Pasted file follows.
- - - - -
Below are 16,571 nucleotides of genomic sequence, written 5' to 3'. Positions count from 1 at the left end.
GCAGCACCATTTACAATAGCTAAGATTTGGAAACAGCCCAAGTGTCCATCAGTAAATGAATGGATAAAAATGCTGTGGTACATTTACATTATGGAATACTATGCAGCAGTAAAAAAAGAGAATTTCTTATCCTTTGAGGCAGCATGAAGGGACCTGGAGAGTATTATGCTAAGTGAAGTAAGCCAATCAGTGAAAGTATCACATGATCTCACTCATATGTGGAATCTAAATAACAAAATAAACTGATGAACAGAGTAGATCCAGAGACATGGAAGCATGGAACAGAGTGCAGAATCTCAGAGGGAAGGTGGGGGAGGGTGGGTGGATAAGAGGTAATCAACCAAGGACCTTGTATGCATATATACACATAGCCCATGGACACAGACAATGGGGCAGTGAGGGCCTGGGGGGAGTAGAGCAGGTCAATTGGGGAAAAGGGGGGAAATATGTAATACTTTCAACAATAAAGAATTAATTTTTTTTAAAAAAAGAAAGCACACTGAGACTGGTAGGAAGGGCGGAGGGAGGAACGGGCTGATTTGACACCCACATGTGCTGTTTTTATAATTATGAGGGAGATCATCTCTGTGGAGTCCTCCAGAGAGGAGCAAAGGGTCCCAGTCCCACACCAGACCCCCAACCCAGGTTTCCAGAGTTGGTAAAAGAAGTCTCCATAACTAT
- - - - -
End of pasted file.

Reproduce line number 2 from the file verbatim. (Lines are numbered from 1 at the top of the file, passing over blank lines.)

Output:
GCAGCACCATTTACAATAGCTAAGATTTGGAAACAGCCCAAGTGTCCATCAGTAAATGAATGGATAAAAATGCTGTGGTACATTTACATTATGGAATACTATGCAGCAGTAAAAAAAGAGAATTTCTTATCCTTTGAGGCAGCATGAAGGGACCTGGAGAGTATTATGCTAAGTGAAGTAAGCCAATCAGTGAAAGTATCACATGATCTCACTCATATGTGGAATCTAAATAACAAAATAAACTGATGAACAGAGTAGATCCAGAGACATGGAAGCATGGAACAGAGTGCAGAATCTCAGAGGGAAGGTGGGGGAGGGTGGGTGGATAAGAGGTAATCAACCAAGGACCTTGTATGCATATATACACATAGCCCATGGACACAGACAATGGGGCAGTGAGGGCCTGGGGGGAGTAGAGCAGGTCAATTGGGGAAAAGGGGGGAAATATGTAATACTTTCAACAATAAAGAATTAATTTTTTTTAAAAAAAGAAAGCACACTGAGACTGGTAGGAAGGGCGGAGGGAGGAACGGGCTGATTTGACACCCACATGTGCTGTTTTTATAATTATGAGGGAGATCATCTCTGTGGAGTCCTCCAGAGAGGAGCAAAGGGTCCCAGTCCCACACCAGACCCCCAACCCAGGTTTCCAGAGTTGGTAAAAGAAGTCTCCATAACTAT